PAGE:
Civilization is important. Society, even without a civilization, is important because humans are profoundly social creatures. We are all connected to each other and need each other to survive. Our connection exists on many levels, too. We have an emotional connection to our parents, particularly to the woman who raises us from infancy whom we come to know as Mother. But we also connect to each other practically. Even the solitary old curmudgeon is connected to his landlord for a place to sleep, his grocer for food… We are all connected to, and rely on, each other for our survival and for our happiness, so we need society. But civilization is also hurtful.

It is not hard to understand that any systematic denial of our rawest and most fundamental desires will ultimately lead to suffering. One of the most human desires that we all have is connection. I might call it love. We crave to love and be loved by others, at least by one other. Love, however, is multifaceted. We can love with our minds, we can love with our hearts and we can love with our bodies. Perhaps there are also other ways to love. Civilization tells us that to love with our minds is acceptable. To love with our hearts is unavoidable, but to love with our bodies is shameful. A woman should love her husband and love her children. If, perhaps, she should fall out of love, the civilized thing to do would be to suppress her own feelings for the sake of the children. The woman who does this loves her family with her mind. She rationalizes love into her life and she makes choices that mimic the choices a loving woman would make. This woman, however, does not love her family with her heart. Civilization expects us to backwards engineer the fruits of love, but it does not care if love itself is actually present.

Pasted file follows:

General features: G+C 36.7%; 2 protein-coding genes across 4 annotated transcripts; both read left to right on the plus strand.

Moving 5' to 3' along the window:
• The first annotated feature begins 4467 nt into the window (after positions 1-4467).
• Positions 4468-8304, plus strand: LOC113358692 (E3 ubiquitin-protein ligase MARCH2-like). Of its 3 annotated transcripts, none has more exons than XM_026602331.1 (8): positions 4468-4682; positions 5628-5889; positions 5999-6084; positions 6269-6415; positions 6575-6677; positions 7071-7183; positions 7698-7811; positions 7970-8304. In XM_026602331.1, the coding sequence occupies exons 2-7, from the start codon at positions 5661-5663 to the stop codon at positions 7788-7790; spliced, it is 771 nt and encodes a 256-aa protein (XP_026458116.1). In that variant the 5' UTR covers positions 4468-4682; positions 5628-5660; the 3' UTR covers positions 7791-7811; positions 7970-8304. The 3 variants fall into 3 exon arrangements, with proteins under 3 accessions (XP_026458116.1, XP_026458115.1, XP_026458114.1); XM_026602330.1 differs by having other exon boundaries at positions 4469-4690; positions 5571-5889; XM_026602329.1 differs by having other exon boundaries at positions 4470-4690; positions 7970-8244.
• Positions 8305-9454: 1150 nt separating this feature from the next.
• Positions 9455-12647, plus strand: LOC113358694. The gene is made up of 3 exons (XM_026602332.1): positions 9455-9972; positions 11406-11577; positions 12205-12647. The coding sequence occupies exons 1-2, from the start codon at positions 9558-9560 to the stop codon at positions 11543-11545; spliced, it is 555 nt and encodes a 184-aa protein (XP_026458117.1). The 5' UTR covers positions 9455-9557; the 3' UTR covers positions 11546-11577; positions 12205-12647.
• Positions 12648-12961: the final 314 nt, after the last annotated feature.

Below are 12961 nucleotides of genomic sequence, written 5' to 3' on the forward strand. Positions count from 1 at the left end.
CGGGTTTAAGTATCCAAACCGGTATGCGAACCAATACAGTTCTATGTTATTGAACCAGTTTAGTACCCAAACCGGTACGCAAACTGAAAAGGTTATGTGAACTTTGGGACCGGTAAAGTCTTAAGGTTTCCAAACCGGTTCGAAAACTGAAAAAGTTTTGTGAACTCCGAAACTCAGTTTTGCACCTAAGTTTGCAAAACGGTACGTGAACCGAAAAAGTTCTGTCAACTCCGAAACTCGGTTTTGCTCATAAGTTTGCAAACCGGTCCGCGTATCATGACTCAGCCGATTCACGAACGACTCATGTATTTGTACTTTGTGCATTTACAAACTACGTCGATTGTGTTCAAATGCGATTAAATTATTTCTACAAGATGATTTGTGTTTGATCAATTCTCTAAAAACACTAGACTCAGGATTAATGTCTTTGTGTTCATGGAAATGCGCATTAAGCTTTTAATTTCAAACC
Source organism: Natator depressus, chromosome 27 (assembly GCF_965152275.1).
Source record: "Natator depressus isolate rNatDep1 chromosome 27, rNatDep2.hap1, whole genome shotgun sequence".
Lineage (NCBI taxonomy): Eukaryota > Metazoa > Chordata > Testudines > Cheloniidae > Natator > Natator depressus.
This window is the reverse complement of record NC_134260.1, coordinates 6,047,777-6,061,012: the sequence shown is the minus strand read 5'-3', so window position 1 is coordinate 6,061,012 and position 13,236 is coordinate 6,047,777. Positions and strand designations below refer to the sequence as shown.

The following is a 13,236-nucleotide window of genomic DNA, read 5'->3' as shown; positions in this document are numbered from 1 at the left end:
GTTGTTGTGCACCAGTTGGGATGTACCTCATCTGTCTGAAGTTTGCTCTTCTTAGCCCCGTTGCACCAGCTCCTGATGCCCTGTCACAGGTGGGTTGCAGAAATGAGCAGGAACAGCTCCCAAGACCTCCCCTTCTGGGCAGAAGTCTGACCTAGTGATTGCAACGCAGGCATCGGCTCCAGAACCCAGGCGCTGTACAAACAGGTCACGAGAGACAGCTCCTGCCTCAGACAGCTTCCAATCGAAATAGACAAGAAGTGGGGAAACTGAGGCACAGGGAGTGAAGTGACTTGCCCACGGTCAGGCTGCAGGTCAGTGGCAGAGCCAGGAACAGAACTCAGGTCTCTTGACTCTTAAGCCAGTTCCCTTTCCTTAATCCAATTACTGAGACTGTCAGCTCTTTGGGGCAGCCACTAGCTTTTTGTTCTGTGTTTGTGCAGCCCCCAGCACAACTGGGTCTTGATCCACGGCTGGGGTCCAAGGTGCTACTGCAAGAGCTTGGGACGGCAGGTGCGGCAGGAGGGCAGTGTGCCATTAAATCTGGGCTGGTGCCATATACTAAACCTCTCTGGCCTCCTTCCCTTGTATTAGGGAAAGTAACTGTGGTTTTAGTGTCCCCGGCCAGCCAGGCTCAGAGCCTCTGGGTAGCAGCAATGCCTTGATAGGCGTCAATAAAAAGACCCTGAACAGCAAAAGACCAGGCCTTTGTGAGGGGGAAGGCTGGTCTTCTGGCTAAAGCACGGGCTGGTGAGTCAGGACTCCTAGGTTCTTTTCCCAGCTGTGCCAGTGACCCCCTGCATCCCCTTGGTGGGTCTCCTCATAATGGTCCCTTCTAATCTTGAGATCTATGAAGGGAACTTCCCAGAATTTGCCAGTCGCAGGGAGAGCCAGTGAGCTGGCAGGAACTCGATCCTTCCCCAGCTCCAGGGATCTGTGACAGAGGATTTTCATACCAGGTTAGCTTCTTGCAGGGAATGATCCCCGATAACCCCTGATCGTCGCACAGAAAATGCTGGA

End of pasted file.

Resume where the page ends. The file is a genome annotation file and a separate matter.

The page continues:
The divide between a Civilized Man and a human grows even stronger when we consider loving with our bodies. A civilized man loves only one woman and his body is only attuned to and aroused by that one woman alone. All other sexual response is shameful. This includes desire for someone outside of marriage, or more recently outside of long term monogamy, and it includes sexual desire by women. Civilization’s ideal human is male. I believe that part of the reason why men are revered more so than women is because a woman’s body does not permit the systematic denial of humanity that is necessary to rise to the highest peaks of society. She bleeds, she cries, and she births life from inside her own body with even more blood and even more tears. She is frightening and she is terrific and she is a powerful reminder that we are not the ideals that we try so desperately to fit ourselves to, but that we are human, raw and beautiful and helpless to the forces of the universe.

To practice personal integrity therefore is painful. We must acknowledge so many things about our selves that we would rather believe are otherwise. Personal integrity means acknowledging that we are less than the ideal we defined for ourselves. It means acknowledging that our bodies desire things that are not appropriate, or are shameful, and it means accepting those desires as part of who we are. As a consequence, the practice of personal integrity is also the practice of vulnerability. As creatures who are part spirit and part flesh, when we acknowledge the physical side of our existence, we acknowledge that our minds are powerless to control that flesh, and powerless to control the environment within which it operates. All these things are painful and frightening, but they are also rewarding.